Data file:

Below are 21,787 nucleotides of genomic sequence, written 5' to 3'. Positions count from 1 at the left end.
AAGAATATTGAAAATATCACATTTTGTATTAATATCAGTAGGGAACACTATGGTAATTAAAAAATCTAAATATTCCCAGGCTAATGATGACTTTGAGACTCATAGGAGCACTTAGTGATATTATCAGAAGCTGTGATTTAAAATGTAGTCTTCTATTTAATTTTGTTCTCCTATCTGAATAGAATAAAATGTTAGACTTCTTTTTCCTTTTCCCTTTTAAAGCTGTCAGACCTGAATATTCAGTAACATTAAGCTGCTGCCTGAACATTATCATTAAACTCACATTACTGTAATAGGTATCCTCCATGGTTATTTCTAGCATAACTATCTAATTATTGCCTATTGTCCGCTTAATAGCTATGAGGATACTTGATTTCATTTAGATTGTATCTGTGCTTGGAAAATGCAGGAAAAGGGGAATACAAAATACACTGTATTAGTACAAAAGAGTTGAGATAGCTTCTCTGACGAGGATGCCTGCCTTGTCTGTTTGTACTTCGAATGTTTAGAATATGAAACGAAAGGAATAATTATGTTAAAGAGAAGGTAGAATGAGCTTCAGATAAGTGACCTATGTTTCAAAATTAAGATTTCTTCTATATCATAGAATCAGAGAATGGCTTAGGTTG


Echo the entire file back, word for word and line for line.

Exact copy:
Below are 21,787 nucleotides of genomic sequence, written 5' to 3'. Positions count from 1 at the left end.
AAGAATATTGAAAATATCACATTTTGTATTAATATCAGTAGGGAACACTATGGTAATTAAAAAATCTAAATATTCCCAGGCTAATGATGACTTTGAGACTCATAGGAGCACTTAGTGATATTATCAGAAGCTGTGATTTAAAATGTAGTCTTCTATTTAATTTTGTTCTCCTATCTGAATAGAATAAAATGTTAGACTTCTTTTTCCTTTTCCCTTTTAAAGCTGTCAGACCTGAATATTCAGTAACATTAAGCTGCTGCCTGAACATTATCATTAAACTCACATTACTGTAATAGGTATCCTCCATGGTTATTTCTAGCATAACTATCTAATTATTGCCTATTGTCCGCTTAATAGCTATGAGGATACTTGATTTCATTTAGATTGTATCTGTGCTTGGAAAATGCAGGAAAAGGGGAATACAAAATACACTGTATTAGTACAAAAGAGTTGAGATAGCTTCTCTGACGAGGATGCCTGCCTTGTCTGTTTGTACTTCGAATGTTTAGAATATGAAACGAAAGGAATAATTATGTTAAAGAGAAGGTAGAATGAGCTTCAGATAAGTGACCTATGTTTCAAAATTAAGATTTCTTCTATATCATAGAATCAGAGAATGGCTTAGGTTG